Introduction of novel substrate oxidation into cytochrome c peroxidase by cavity complementation: oxidation of 2-aminothiazole and covalent modification of the enzyme.Musah, R.A., Goodin, D.B.
(1997) Biochemistry 36: 11665-11674
- PubMed: 9305956
- DOI: 10.1021/bi9708038
- Primary Citation of Related Structures:
- PubMed Abstract:
- Small Molecule Binding to an Artificially Created Cavity at the Active Site of Cytochrome C Peroxidase
Fitzgerald, M.M., Churchill, M.J., Mcree, D.E., Goodin, D.B.
(1994) Biochemistry 33: 3807
- The Asp-His-Fe Triad of Cytochrome C Peroxidase Controls the Reduction Potential, Electronic Structure, and Coupling of the Tryptophan Free Radical to the Heme
Goodin, D.B., Mcree, D.E.
(1993) Biochemistry 32: 3313
The binding and oxidation of an artificial substrate, 2-aminothiazole, by an engineered cavity of cytochrome c peroxidase is described. The W191G mutant has been shown to create a buried cavity into which a number of small heterocyclic compounds will bind [Fitzgerald, M ...
The binding and oxidation of an artificial substrate, 2-aminothiazole, by an engineered cavity of cytochrome c peroxidase is described. The W191G mutant has been shown to create a buried cavity into which a number of small heterocyclic compounds will bind [Fitzgerald, M. M., Churchill, M. J., McRee, D. E., & Goodin, D. B. (1994) Biochemistry 33, 3807-3818], providing a specific site near the heme from which substrates might be oxidized. In this study, we show by titration calorimetry that 2-aminothiazole binds to W191G with a Kd of 0.028 mM at pH 6. A crystal structure at 2.3 A resolution of W191G in the presence of 2-aminothiazole reveals the occupation of this compound in the cavity, and indicates that it is in van der Waals contact with the heme. The WT enzyme reacts with H2O2 to form Compound ES, in which both the iron center and the Trp-191 side chain are reversibly oxidized. For the W191F (and perhaps the W191G) mutants, the iron is still oxidized, but the second equivalent exists transiently as a radical on the porphyrin before migrating to an alternate protein radical site [Erman, J. E., Vitello, L. B., Mauro, J. M., & Kraut, J. (1989) Biochemistry 28, 7992-7995]. Two separate reactions are observed between 2-aminothiazole and the oxidized centers of W191G. In the one reaction, optical and EPR spectra of the heme are used to show that 2-aminothiazole acts as an electron donor to the ferryl (Fe4+&dbd;O) center of W191G to reduce it to the ferric oxidation state. This reaction occurs from within the cavity, as it is not observed for variants that lack this artificial binding site. A second reaction between 2-aminothiazole and peroxide-oxidized W191G, which is much less efficient, results in the specific covalent modification of Tyr-236. Electrospray mass spectra of the W191G after incubation in 2-aminothiazole and H2O2 show a modification of the protein indicative of covalent binding of 2-aminothiazole. The site of modification was determined to be Tyr-236 by CNBr peptide mapping and automated peptide sequencing. The covalent modification is only observed for W191G and W191F which form the alternate radical center. This observation provides an unanticipated assignment of this free radical species to Tyr-236, which is consistent with previous proposals that it is a tyrosine. The oxidation of 2-aminothiazole by W191G represents an example of how the oxidative capacity inherent in the heme prosthetic group and the specific binding behavior of artificial protein cavities can be harnessed and redirected toward the oxidation of organic substrates.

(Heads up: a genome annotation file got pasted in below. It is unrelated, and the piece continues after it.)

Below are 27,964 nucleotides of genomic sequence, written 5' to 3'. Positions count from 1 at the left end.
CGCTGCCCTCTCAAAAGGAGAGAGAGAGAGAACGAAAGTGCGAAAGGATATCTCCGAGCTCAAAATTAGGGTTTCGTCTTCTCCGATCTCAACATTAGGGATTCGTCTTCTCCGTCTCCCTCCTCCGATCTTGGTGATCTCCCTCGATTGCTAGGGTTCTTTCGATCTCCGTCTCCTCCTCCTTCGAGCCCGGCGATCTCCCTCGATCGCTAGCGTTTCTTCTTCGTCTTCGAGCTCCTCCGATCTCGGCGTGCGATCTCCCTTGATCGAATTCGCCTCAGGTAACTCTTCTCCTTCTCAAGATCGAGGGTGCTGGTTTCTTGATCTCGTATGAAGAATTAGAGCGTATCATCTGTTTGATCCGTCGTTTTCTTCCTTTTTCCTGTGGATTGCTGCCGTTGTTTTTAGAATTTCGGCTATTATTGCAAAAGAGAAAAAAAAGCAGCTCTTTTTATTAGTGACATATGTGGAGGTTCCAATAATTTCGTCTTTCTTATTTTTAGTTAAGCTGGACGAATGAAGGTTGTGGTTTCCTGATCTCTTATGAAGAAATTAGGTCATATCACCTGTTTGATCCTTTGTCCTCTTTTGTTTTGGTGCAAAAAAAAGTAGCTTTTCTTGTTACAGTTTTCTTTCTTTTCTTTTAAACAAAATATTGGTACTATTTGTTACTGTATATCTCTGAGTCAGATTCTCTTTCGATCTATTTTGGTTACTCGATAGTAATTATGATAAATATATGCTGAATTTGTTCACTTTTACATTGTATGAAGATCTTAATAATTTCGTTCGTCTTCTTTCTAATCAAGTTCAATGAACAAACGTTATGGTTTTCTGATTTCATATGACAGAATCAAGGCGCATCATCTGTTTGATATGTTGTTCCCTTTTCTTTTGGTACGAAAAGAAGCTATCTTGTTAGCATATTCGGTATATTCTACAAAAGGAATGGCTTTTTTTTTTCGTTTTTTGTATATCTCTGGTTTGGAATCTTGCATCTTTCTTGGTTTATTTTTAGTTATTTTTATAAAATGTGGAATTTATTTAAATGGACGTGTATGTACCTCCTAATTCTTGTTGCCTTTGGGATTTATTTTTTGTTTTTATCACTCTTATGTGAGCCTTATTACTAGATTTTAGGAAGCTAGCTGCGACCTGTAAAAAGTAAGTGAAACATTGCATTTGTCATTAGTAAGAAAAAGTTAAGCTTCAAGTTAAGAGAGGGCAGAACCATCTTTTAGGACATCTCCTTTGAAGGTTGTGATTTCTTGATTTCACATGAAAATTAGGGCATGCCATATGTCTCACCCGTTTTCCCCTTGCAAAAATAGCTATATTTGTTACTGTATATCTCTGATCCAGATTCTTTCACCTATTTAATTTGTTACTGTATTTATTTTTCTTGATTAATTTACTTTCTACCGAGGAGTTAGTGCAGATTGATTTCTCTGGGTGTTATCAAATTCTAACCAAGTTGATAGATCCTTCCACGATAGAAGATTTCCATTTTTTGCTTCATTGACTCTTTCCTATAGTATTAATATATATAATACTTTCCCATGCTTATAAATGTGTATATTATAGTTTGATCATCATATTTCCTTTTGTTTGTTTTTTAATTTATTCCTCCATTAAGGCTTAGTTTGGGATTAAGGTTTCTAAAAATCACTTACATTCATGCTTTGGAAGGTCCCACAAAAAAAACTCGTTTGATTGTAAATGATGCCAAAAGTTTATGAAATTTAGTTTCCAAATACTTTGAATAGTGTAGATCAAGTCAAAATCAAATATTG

Department of Molecular Biology, MB8, The Scripps Research Institute, 10550 North Torrey Pines Road, La Jolla, California 92037, USA.